How 'Bad Kids Go to Hell' Breaks the Hollywood Horror Mold

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The creators of "Bad Kids Go to Hell" have been working to break the current mold in Hollywood. As someone who has followed the horror movie industry for many years, I have seen movies come out from time to time that set a new mark because they do things differently. This is one of those movies.

I met Matt Spradlin and Barry (Bazza) Werwick last year while covering the Detroit Fanfare comic book convention. I had the opportunity to sit down with them for an interview about the "Bad Kids Go to Hell" comic book series, and their plans to create a movie based on the property. You can read that original interview here. You will note while reading that interview that these guys were going on about planning a movie differently than normal.

I have found myself following this project and have been impressed. Matt and Bazza traveled around to every comic book convention that they could to drum up interest in the project. This grassroots work not only caused interest from comic book fans, it also began to spark interest in many of the upcoming names in Hollywood. Unlike the average filmmakers having to try to land upcoming stars, the upcoming stars were banging on their door trying to get in. This grassroots project also brought in investors that were interested in a movie that went against the grain and "Bad Kids Go to Hell" began to become a reality.

The comic book series and movie have a simple premise. A handful of bad kids are sentenced to detention at their preppy high school. A crazed murderer knocks them off one by one. "Bad Kids Go to Hell" is best described as "The Breakfast Club" meets "Ten Little Indians." Instead of remaking a movie that everyone has seen, like the current trend in Hollywood, a movie is being made that mergers two movie types and asks a "What if" question.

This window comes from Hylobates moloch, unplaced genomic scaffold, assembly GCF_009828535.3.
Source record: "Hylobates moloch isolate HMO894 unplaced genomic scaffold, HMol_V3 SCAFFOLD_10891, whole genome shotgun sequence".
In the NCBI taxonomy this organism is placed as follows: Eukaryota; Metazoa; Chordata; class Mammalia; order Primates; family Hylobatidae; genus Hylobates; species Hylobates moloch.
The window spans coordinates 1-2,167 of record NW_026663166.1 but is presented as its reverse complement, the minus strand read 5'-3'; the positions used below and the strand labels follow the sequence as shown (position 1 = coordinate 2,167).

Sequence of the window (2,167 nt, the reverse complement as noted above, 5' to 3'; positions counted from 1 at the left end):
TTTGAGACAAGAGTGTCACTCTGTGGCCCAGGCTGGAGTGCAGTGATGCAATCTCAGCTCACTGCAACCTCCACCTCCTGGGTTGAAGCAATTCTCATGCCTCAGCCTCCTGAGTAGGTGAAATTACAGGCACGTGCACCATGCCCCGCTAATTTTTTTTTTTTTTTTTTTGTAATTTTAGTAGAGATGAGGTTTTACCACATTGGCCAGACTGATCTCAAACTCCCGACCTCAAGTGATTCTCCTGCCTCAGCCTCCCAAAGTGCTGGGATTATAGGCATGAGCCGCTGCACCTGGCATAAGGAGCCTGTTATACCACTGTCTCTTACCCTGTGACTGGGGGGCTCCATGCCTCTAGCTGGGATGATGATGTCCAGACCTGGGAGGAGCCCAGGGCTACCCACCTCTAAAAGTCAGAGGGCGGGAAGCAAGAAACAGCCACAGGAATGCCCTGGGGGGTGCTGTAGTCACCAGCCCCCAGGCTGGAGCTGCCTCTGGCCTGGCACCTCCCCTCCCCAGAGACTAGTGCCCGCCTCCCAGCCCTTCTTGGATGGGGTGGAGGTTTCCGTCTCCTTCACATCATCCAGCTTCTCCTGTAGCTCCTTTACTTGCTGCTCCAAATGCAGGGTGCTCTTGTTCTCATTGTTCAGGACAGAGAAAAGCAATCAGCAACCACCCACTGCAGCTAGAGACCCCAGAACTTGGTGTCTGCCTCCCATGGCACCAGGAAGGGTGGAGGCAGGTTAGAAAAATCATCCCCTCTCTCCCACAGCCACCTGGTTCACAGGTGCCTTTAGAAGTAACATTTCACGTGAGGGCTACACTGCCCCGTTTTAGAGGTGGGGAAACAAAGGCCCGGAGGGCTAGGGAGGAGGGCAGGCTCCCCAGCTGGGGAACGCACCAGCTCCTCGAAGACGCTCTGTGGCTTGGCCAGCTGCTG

As for those up-and-coming Hollywood actors that were knocking on the door, the cast includes Ben Browder, Amanda Alch, Marc Donato, Augie Duke, Roger Edwards, Ali Faulkner, Cameron Deane Steward, Chanel Ryan, and Eloise DeJoria. To tie in the classic movies that helped inspire this movie in the first place, Judd Nelson, one of the original stars of "The Breakfast Club," will have a role.

Usually, when Hollywood makes a property into a movie, the original creators do not have any input in the creative process. That is another mold that Spradlin and Wernick are trying to break. They wrote the screenplay, and are working as the director and producer respectively. Brad Keller was also brought on to co-produce.

Another interesting twist in the production of "Bad Kids Go to Hell" has come in the form of communication. As of this writing, the movie is being shot down in Texas at Spiderwood Studios. Usually, and information during filming that fans want has to be leaked by someone on the crew. Instead, Matt and Bazza have been in constant contact with fans through their Facebook page and have been posting pictures from the movie.

Personally, I have been pushing for this movie to be successful. This push is not just due to the fact that I have gotten to know the creators. This push is due to the fact that I want a movie to break the current mode in Hollywood horror. I know that if the mold is broken for horror movies, it will help to open doors for new ideas and projects in all genres. We need something new, and we need it now.

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